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Escaping Google (and Facebook)

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For example, if you regularly click on links to rabble.ca and vancouverobserver.com articles, you will get a very different Google result for a “Stephen Harper” search than your friend who gravitates towards nationalpost.com and macleans.ca. While this may seem like a good thing, as Pariser notes, it makes it less likely you’ll be exposed to new ideas, and it can reinforce prejudices, intolerance and lack of understanding.

A final thing to worry about: Google (and Facebook, Amazon, Apple and Microsoft) all store your data in the U.S. That may be in violation of federal and provincial privacy and freedom of information legislation. My school, Simon Fraser University, recently sent a warning email to staff, faculty and students not to use Google Mail or similar services for this reason.

So what can be done? You can accept the bargain: you exchange your personal data for the services (search, mail, videos, news) provided by Google, Facebook and others. Or you can fight back in various ways. Limit what you say online, resist the urge to “like” or “recommend” things on third-party sites, set your privacy settings to the level you feel comfortable with. You can even “pause” Google’s tracking of your web history. You can object when a public organization requires you to sign into Facebook to participate, or join a Google group.

And there are alternatives, even if they’re not quite as sophisticated as the Google products. Vimeo for videos. Mapquest or OpenStreetMap for directions. But what about search? In a society where "google" is synonymous with "search for", is there an alternative?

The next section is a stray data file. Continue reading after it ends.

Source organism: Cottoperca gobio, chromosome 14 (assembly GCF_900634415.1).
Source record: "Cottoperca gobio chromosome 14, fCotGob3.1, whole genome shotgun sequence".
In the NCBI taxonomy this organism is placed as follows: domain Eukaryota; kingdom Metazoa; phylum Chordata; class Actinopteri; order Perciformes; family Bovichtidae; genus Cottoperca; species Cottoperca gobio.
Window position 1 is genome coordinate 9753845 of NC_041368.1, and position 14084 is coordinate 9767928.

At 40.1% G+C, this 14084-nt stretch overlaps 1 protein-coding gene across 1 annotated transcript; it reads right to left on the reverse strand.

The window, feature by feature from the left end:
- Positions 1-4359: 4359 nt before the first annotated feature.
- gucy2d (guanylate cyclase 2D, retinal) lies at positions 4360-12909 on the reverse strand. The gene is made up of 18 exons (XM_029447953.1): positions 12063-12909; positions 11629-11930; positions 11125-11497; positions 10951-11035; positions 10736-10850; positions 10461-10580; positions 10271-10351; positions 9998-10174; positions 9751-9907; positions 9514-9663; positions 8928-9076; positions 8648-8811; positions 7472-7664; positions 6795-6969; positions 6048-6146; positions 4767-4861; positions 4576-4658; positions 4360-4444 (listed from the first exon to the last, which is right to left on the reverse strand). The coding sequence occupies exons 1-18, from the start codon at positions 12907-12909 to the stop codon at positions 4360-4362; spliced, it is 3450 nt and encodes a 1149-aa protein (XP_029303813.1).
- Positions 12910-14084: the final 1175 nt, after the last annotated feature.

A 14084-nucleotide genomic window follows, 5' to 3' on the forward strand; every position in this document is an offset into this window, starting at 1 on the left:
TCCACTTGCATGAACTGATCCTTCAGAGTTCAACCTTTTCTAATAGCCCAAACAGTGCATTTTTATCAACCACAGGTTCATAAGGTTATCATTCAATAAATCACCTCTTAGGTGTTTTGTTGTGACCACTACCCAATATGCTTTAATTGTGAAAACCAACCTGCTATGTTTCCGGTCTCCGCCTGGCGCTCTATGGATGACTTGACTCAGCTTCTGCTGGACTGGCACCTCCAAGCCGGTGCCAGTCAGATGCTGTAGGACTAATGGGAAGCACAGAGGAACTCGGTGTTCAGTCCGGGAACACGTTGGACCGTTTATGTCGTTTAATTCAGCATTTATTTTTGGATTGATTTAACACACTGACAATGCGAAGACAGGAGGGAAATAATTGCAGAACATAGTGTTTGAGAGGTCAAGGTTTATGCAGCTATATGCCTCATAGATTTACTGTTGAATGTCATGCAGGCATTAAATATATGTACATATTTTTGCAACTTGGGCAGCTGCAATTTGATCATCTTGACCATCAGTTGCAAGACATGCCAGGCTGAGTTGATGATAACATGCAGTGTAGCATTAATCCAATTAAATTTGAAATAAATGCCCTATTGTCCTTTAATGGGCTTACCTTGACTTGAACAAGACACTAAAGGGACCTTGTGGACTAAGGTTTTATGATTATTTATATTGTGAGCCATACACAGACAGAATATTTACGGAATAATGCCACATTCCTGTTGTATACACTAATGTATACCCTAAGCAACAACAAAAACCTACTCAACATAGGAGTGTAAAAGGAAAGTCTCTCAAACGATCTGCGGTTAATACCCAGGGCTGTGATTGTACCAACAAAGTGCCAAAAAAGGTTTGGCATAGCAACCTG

Several, as a matter of fact. Though the major players like Yahoo and Bing can be just as zealous as Google in their filtering and tracking, there are less intrusive alternatives, such as scroogle and DuckDuckGo.

I’ve been using DuckDuckGo for the past few weeks, and I don’t think I’ll ever go back to Google or Bing. DuckDuckGo (yes, it’s a silly name -- apparently based on the children’s game of Duck Duck Goose) is a robust, versatile search engine with a one line privacy policy: “DuckDuckGo does not collect or share personal information.” The DuckDuckGo website has instructions for making it your default search engine. It also offers iPhone and iPad search apps. (And a very informative look at what Google does with your search requests.)

It’s a little slower than Google, and the results won’t be personalized or filtered, but I think that’s a good thing. I may have to wait a few seconds longer and scan a few more items in the list of search results, but that’s a small price to pay for privacy.

For more ways to kick the Google habit, check out these two sites:

Lifehacker - Going Google free

Google alternatives

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